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Sometimes the sheer variety got a bit wearing. It wasn’t the variety of subject matter. That much we know, and can cope with – that a camera can point at anything. But the variety of ways of working that can all be called photography can be bewildering.
To start with, there were constant amazing snippets at this year’s Paris Photo, the international fine art photography fair. A female bullfighter, nearly life size, cradling a pressure cooker (Filomena Soares gallery). Mike Brodie’s series on modern drifters riding the freight trains of America (M+B Gallery). Beautiful, tiny classic Helen Levitt pictures for only €2,000 (Laurence Miller Gallery). And the one known image that Eugène Delacroix made as a cliché-verre (Galerie Françoise Paviot).
Actually, this last work is much more than a snippet. Cliché-verre was a process that involved drawing on photographic emulsions. It might have become a more easily reproducible form of engraving. Jean-Baptiste-Camille Corot was the great proponent of the form, although he seems not to have made much impression on Delacroix, who tried it once and never again. Elsewhere, I saw the caption for a cliché-verre by László Moholy-Nagy, the great experimenter, but not the work itself, presumably sold to someone who couldn’t wait to get it home.
Paris Photo is not bad for that kind of scholarly exploration but it’s not really what the fair is for. If that’s what you want, it’s better to meet gallerists when they have time to talk without their eyes drifting beyond your shoulder every few seconds. Paris Photo is a big, brash supermarket of all genres photographic. It’s a great place to see a lot quickly. It’s a great place to discern trends.
Here are three: this year there was a considerable resurgence of pictorialism. About time too, you might say, for pictorialism was really knocked back by the emergence of modernism in the 1930s. Photography made so much of the “machine aesthetic” that it became quite usual to despise anything sentimental as somehow non-photographic. But pictorialism, which is, indeed, often a bit soppy or soupy, does have the one great virtue that it asks viewers to look at pictures for a long time.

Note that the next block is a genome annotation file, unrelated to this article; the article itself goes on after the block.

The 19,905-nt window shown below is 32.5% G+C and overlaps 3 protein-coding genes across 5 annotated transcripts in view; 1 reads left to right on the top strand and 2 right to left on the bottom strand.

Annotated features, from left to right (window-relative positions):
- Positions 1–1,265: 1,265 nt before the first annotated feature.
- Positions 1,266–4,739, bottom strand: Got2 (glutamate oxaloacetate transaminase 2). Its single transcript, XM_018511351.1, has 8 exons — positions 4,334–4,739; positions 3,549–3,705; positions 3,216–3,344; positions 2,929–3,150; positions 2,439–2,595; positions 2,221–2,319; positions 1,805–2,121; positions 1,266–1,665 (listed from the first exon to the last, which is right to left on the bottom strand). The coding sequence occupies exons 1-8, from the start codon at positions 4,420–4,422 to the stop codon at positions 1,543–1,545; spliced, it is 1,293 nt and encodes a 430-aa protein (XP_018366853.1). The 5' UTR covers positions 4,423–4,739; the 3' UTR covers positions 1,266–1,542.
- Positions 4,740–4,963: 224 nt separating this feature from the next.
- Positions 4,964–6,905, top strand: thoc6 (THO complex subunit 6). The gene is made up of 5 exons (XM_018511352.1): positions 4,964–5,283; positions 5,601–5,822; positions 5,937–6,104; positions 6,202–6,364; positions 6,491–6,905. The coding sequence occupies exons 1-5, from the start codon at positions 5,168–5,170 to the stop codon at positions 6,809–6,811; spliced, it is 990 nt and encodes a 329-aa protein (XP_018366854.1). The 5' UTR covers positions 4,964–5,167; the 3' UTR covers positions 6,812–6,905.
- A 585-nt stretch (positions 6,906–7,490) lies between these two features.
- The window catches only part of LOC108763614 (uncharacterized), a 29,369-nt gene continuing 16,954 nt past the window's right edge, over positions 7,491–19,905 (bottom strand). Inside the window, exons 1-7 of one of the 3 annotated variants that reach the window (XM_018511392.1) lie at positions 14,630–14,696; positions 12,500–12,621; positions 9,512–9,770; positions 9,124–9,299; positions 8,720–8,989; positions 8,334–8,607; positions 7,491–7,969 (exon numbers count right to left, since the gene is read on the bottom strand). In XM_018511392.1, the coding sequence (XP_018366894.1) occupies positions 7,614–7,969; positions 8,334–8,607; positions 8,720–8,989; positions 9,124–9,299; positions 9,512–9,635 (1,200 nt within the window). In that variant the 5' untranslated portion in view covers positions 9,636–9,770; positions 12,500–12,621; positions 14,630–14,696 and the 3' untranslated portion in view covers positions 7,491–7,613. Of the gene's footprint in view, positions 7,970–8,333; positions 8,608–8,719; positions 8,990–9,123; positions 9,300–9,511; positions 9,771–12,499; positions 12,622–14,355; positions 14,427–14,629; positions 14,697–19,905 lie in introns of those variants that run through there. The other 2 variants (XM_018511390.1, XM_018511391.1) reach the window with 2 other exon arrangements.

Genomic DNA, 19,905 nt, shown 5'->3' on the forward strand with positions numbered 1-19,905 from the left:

Good pictorialists search for techniques to counter photography’s natural tendency to repel the eye from its slippery surfaces. Finnish photographer Santeri Tuori would probably not thank me for the term but he is really a contemporary pictorialist. He has been making multiple exposures for years but has really hit his stride with a series of multiple exposed cloudscapes. These images at Gallery Taik Persons were the most obvious “hits” of this year’s fair (priced very decently, below €10,000, in the large size).
Another strong trend was Europe. In past years, American names have largely dominated at Paris Photo, both in the historical photographs shown and sold, and in the contemporary ones. This year there were confident displays of great non-US photography all over. The VU gallery from Paris, for example, had an outstanding booth showing connected pictures on the theme of how our erotic life comes to define us. It brought together works by Dutchman Ed van der Elsken from the 1950s, by Swedes Christer Stromholm, from the 1960s, and Anders Petersen, from the 1970s, and more or less contemporary works by another Swede, JH Engstrom.
Elsewhere, the mid-20th-century Germans were reappearing; important names that hardly figure in the standard US-defined lines of descent. At Galerie Thessa Herold there were excellent pictures by Heinz Hajek-Halke and Peter Keetman. Elsewhere, I saw pictures by Otto Steinert, too.